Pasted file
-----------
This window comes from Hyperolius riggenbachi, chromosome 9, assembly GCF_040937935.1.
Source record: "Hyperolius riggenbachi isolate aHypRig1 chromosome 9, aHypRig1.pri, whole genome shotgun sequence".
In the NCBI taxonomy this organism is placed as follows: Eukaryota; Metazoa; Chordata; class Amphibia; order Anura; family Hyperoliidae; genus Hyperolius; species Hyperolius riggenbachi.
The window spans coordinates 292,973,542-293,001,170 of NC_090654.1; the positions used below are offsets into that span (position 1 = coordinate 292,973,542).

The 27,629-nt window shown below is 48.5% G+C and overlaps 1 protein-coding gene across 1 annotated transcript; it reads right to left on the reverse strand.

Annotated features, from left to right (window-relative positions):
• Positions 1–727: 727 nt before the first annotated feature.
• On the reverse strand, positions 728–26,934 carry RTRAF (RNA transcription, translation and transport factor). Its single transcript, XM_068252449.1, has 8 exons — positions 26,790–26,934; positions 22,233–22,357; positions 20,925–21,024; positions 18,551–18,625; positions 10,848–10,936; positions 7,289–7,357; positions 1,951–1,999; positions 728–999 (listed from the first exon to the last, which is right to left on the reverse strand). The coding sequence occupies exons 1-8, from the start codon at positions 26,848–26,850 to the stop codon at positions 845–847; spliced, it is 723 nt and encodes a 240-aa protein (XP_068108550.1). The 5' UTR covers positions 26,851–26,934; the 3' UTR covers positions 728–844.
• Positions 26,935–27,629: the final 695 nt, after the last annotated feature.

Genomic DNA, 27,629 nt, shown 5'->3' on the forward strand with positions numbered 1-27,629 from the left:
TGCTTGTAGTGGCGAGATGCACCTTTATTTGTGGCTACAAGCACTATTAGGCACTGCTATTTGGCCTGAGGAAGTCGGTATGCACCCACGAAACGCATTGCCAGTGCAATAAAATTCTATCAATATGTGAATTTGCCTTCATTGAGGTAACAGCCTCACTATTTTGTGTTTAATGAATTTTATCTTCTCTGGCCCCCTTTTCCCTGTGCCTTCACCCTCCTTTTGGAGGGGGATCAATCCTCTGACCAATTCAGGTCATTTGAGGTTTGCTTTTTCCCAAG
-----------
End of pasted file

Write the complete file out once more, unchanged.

This window comes from Hyperolius riggenbachi, chromosome 9, assembly GCF_040937935.1.
Source record: "Hyperolius riggenbachi isolate aHypRig1 chromosome 9, aHypRig1.pri, whole genome shotgun sequence".
In the NCBI taxonomy this organism is placed as follows: Eukaryota; Metazoa; Chordata; class Amphibia; order Anura; family Hyperoliidae; genus Hyperolius; species Hyperolius riggenbachi.
The window spans coordinates 292,973,542-293,001,170 of NC_090654.1; the positions used below are offsets into that span (position 1 = coordinate 292,973,542).

The 27,629-nt window shown below is 48.5% G+C and overlaps 1 protein-coding gene across 1 annotated transcript; it reads right to left on the reverse strand.

Annotated features, from left to right (window-relative positions):
• Positions 1–727: 727 nt before the first annotated feature.
• On the reverse strand, positions 728–26,934 carry RTRAF (RNA transcription, translation and transport factor). Its single transcript, XM_068252449.1, has 8 exons — positions 26,790–26,934; positions 22,233–22,357; positions 20,925–21,024; positions 18,551–18,625; positions 10,848–10,936; positions 7,289–7,357; positions 1,951–1,999; positions 728–999 (listed from the first exon to the last, which is right to left on the reverse strand). The coding sequence occupies exons 1-8, from the start codon at positions 26,848–26,850 to the stop codon at positions 845–847; spliced, it is 723 nt and encodes a 240-aa protein (XP_068108550.1). The 5' UTR covers positions 26,851–26,934; the 3' UTR covers positions 728–844.
• Positions 26,935–27,629: the final 695 nt, after the last annotated feature.

Genomic DNA, 27,629 nt, shown 5'->3' on the forward strand with positions numbered 1-27,629 from the left:
TGCTTGTAGTGGCGAGATGCACCTTTATTTGTGGCTACAAGCACTATTAGGCACTGCTATTTGGCCTGAGGAAGTCGGTATGCACCCACGAAACGCATTGCCAGTGCAATAAAATTCTATCAATATGTGAATTTGCCTTCATTGAGGTAACAGCCTCACTATTTTGTGTTTAATGAATTTTATCTTCTCTGGCCCCCTTTTCCCTGTGCCTTCACCCTCCTTTTGGAGGGGGATCAATCCTCTGACCAATTCAGGTCATTTGAGGTTTGCTTTTTCCCAAG